Canadian corporations failed to pay around $11.4 billion in taxes, according to the Canada Revenue Agency (CRA). This effectively means around 29 percent of corporate tax owed was not paid.

The report shows that a vast amount of corporate tax owed in 2014 was not paid to the government at that time, which happened to be that of Stephen Harper.

The tax gap study, however, brings no clarity on how much of the corporate tax gap income is being lost to the legal, but ethically questionable, offshore flow of Canadian wealth.

The analysis of such grey areas is “highly complex,” the CRA report says because it is “often difficult to distinguish between legitimate and abusive activities based on information available to tax administrations. Many techniques are fully compliant with the laws of the countries involved.”

Federal Parliamentary Budget Officer Yves Giroux criticized the report. “To say there’s no way for the CRA to know [the amount of money legally offshored], that’s probably too big a stretch. There is a way, but it involves collaboration with multiple partners.”

The CRA acknowledged that its estimates were rather conservative. “The actual tax gap may be somewhat higher than the estimates presented in this report,” the report reads.

In two cases last year involving large corporations BMO and Cameco, the CRA said their offshore tax structures were illegitimate and deprived Canada’s tax coffers of more than $3 billion.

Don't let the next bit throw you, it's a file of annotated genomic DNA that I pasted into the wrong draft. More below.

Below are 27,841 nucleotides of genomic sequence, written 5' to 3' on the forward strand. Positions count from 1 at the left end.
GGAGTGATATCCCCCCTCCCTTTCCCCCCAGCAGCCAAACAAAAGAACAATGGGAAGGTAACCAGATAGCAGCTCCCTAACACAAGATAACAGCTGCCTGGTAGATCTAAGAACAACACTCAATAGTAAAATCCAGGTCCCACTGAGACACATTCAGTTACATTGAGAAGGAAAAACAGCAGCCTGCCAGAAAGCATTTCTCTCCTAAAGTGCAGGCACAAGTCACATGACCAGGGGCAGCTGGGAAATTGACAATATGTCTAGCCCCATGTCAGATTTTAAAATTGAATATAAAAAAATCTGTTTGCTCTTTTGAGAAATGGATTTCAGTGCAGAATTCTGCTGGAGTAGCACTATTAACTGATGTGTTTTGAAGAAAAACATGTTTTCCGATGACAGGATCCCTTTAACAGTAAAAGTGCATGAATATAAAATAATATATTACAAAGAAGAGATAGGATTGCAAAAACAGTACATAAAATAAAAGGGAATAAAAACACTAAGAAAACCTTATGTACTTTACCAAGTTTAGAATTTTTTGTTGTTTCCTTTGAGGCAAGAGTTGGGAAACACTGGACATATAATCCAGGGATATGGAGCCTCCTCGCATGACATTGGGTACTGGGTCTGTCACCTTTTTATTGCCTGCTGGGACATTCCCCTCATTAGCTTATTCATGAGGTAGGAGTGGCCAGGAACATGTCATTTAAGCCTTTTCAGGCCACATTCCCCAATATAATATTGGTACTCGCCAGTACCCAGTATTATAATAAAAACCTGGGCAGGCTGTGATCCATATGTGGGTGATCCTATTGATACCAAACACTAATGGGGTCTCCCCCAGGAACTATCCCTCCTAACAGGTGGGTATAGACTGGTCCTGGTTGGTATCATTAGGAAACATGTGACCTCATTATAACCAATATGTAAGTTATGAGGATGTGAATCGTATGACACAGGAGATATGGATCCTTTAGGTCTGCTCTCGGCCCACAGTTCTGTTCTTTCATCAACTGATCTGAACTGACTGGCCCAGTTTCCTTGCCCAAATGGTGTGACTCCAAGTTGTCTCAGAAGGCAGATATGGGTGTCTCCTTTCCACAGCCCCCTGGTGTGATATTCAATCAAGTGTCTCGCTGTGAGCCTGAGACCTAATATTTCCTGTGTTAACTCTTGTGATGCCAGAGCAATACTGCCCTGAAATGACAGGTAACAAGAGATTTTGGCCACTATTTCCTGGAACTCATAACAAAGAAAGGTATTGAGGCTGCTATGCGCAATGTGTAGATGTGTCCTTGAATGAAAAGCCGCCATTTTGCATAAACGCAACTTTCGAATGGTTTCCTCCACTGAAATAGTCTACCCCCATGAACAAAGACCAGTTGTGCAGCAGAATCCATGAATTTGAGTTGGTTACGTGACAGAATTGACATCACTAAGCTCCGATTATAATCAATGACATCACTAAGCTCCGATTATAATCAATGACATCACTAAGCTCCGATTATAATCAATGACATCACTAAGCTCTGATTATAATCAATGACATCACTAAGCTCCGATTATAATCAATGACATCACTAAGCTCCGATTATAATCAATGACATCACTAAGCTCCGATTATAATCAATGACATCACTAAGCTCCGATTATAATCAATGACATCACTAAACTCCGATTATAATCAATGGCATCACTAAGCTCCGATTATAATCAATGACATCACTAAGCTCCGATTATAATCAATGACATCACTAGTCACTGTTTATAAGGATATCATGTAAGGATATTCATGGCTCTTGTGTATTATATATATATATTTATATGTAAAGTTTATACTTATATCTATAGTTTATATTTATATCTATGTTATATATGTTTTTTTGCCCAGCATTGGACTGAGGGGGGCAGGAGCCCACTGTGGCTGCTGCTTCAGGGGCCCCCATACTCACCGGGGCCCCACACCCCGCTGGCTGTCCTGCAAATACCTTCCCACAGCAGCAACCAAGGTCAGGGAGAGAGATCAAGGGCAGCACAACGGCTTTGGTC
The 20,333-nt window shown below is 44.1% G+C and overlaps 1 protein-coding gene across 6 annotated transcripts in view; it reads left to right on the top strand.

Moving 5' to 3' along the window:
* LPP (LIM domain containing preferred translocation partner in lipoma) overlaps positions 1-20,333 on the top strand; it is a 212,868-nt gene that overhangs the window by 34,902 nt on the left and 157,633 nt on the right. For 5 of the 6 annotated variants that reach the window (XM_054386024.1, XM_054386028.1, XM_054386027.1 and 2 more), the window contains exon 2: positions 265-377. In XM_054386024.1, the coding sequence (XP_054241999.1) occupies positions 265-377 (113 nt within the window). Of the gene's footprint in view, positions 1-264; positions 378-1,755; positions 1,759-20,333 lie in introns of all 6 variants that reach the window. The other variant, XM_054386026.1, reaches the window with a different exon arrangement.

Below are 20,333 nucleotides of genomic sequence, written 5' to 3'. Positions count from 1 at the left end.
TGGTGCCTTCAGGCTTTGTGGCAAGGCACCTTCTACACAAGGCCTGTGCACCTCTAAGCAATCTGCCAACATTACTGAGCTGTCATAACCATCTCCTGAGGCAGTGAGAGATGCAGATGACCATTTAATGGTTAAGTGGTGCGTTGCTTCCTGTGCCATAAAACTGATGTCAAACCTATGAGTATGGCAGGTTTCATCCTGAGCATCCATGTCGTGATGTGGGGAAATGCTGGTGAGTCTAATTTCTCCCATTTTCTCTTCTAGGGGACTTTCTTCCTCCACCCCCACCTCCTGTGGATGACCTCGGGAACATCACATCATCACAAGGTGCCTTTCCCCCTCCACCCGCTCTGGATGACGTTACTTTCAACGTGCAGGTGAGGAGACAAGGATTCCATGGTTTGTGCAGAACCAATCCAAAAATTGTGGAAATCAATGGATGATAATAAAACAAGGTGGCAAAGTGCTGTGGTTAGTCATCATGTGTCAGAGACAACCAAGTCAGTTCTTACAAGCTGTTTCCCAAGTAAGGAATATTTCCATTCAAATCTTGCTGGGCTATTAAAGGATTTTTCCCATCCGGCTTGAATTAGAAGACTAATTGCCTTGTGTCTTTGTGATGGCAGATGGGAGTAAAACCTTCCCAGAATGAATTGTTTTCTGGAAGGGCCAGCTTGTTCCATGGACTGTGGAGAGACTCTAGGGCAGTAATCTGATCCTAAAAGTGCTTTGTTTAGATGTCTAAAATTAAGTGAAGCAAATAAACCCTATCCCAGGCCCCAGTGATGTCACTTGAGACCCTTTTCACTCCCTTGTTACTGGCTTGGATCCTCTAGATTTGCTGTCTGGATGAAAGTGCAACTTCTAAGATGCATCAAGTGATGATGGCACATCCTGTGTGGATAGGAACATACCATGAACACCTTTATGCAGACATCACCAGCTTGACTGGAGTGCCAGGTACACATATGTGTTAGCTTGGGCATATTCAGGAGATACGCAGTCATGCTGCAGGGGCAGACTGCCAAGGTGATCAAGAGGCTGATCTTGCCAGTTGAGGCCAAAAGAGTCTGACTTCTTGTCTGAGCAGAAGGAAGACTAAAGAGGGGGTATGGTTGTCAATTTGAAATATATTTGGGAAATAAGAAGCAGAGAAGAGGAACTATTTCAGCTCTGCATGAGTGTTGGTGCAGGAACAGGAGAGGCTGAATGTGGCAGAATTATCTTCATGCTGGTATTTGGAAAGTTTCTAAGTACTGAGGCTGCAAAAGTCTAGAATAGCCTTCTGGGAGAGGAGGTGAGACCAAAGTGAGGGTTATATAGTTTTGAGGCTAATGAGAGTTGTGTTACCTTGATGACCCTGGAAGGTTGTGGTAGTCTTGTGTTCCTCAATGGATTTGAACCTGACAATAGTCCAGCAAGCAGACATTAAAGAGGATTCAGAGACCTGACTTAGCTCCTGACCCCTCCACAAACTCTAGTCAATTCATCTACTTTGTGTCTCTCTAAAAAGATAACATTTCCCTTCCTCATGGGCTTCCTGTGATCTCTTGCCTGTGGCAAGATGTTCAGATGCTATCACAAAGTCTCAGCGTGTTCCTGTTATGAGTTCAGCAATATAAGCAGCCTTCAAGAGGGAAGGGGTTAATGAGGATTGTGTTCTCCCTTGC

However, the companies appealed and the Tax Court of Canada and won.

This is the latest round in a series of tax gap estimates prepared by the CRA since the Liberal government took power in 2015.

The first report found tax lost to GST/HST fraud was $4.9 billion in 2014.

The second report looked at individual domestic tax evasion which came out to $8.7 billion, mostly due to unreported income. 6.4 percent of all personal income tax revenues went uncollected in 2014.

The third report focused on individual offshore tax evasion by individuals and estimated that between $800 million and $3 billion in tax is lost each year. This, however, did not include corporate offshore taxes.

In sum, tax evasion costs Canadians between $21.8 billion and $26 billion per year. Effectively, 10 to 13 percent of all tax legally due in Canada doesn’t even get paid.

Countries are trying to crack down on these legal ways that corporations avoid paying tax. In 2017, Canada signed onto an international pact that aims to co-ordinate approaches to corporate taxation.

In March, Christine Lagarde, the managing director of the International Monetary Fund, wrote in the Financial Times calling for reevaluating how corporations are taxed.

“The current international corporate tax architecture is fundamentally out of date,” she wrote. “The ease with which multinationals seem able to avoid tax and the three-decade-long decline in corporate tax rates compromise faith in the fairness of the international system.”